The Grand Palace
Parallel in design to the royal palace in Ayutthaya, the palace complex embodies Thailand's characteristic blend of temporal and spiritual elements. Surrounded by high, fortified walls and entered by a huge double gate, the Grand Palace’s construction was started by King Chakri in 1782. Nearly every king since added to it, so that today the compound is a mélange of architectural styles from traditional Thai and Chinese to French and Italian Renaissance.
Thai medicine and massage
After the sudden death of King Ananda in 1946, his younger brother, the incumbent King Bhumibol, moved to the more modern and comfortable Chitralada Palace, in the Dusit area. Today, the Grand Palace is used for state banquets and other royal ceremonies.
The Grand Palace Complex
The grandest of the buildings in the compound was actually the last one to be built. The triple-spired royal residence that overlooks the courtyard is Chakri Maha Prasad (Grand Palace Hall), the audience and reception hall. This two-storey hall on an elevated base was constructed during King Chulalongkorn's reign (1868-1910) commemorating the 100th anniversary of the Chakri dynasty in 1882. An impressive mix of Thai and Western architecture, the lower part of the building was designed by a British architect; the Thai spires were added at the last moment, following protests by purists that it was unacceptable that a sanctified Thai site be dominated by a building in a European style. The top floor contains golden urns with ashes of the Chakri kings. The pair of spires on either side holds the ashes of princes of royal blood. The large reception rooms are decorated with images of past kings, busts of foreign royalty and art collectibles, most of them European. The central hall is the magnificent Chakri Throne Room, where the king receives foreign ambassadors on a niello throne under a nine-tiered white umbrella.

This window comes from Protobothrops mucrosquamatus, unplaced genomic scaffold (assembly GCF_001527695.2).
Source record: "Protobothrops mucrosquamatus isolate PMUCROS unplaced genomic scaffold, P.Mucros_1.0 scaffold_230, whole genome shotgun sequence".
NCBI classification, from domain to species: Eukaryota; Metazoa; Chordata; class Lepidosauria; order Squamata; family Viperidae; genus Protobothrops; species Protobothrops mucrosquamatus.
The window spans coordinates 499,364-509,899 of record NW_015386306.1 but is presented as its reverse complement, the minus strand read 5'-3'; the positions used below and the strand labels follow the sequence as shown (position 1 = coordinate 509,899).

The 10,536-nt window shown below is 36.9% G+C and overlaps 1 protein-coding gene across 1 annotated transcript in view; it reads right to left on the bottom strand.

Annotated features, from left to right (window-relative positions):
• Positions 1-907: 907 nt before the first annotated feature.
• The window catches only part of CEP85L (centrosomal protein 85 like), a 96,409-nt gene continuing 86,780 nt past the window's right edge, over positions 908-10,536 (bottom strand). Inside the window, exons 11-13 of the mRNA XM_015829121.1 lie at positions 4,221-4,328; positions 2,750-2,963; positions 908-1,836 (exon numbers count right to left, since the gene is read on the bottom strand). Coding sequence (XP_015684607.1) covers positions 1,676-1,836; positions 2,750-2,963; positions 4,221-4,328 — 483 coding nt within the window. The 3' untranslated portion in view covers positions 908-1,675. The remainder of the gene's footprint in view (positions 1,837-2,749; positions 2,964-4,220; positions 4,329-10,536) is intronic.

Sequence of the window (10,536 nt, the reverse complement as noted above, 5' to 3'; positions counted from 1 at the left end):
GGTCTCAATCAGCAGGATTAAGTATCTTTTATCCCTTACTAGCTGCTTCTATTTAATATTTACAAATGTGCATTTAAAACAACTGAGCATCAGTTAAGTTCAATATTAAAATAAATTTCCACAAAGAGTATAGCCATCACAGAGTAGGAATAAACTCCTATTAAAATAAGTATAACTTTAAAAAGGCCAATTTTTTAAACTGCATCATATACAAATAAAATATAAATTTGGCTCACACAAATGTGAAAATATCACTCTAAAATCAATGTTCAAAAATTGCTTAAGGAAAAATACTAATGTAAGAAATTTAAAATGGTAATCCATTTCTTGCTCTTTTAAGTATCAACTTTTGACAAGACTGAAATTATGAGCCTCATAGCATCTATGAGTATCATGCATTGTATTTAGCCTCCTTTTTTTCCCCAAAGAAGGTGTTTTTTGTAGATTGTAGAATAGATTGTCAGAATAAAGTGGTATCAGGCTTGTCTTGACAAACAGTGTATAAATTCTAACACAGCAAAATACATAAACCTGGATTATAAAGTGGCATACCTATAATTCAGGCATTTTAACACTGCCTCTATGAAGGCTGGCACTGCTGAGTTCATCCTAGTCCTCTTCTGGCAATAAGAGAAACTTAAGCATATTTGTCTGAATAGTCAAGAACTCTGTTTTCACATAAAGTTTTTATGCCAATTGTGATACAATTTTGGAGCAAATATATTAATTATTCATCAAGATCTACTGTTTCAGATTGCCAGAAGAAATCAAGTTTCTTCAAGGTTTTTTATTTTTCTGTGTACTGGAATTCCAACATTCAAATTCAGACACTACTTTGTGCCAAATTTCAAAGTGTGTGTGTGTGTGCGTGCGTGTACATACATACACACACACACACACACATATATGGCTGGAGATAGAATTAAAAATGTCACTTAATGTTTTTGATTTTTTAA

The northernmost of the three-buildings is Amarin Vinitchai Throne Hall, just east of the doorway leading to the former Inner Palace, is another of the palace's few remaining original buildings. The three-room building originally served as a royal residence, the bedroom lying just beyond the main audience hall. In the early days of Bangkok, the building was also the royal court of justice, where cases were heard and adjudicated by either the king or his ministers. The audience hall now is used for coronations and special ceremonies.
The building just to the west of the Chakri Maha Prasad is the Dusit Maha Prasad (Dusit Hall), built in 1789. Deceased kings and queens lie in state here before their bodies are cremated on Sanam Luang, called more formally for these occasions the Phramane Ground.
Nearby, a splendid collection of small Buddha images made of silver, ivory, crystal and other materials can be seen at Wat Phra Kaew Museum north of the Dusit Maha Prasad.
The Royal Chapel
Wat Phra Kaew (Temple of the Emerald Buddha) is next to the Grand Palace and serves as the royal chapel. Contrary to the rest of Thailand’s 28,000 temples, no monks live here. It is what most visitors expect to see when they are in Thailand, and it is the single most powerful image they take away when they leave. Bathed in an eerie green light, high on its pedestal, the small Emerald Buddha looks placidly down on the by-goers. It sits atop a 2-meter-high (36-ft) gilded altar, protected by a nine-tiered umbrella. Three times a year, at the beginning of each new season, the king presides over the changing of the Emerald Buddha's robes: a golden, diamond-studded tunic for the hot season; a gilded robe flecked with blue for the rainy season; and a robe of enamel-coated solid gold for the cool season.
Wat Po is also a centre for traditional medicine. The building to the left is the headquarters for traditional medicine practitioners. The dozen stone statues of hermits were used as diagnostic tools by herbal physicians. In the late afternoon people still flock here for herbal treatments.
A traditional Thai massage is based on reflex massages, yoga and acupuncture, and originated from 1,000-year-old Indian therapies. Strong thumbs dig deep into tense muscles and work at the body's energy points. The masseurs bring their full body weight to bear as they rub vigorously up and down on either side of the spinal column. When the pressure from hands, feet and elbows ceases, the pain (the massage is vigorous) gives way to relief. The massage school at Wat Po offers hour-long massages.
Rattanakosin, the heart of the city, also has within its confines the National Theater, Ministry of Justice, Ministry of Defense, the Royal Institute, and the Saranrom Royal Garden (now a public park).
All venues on your Bangkok sightseeing tour can be reached by means of Bangkok public transportation.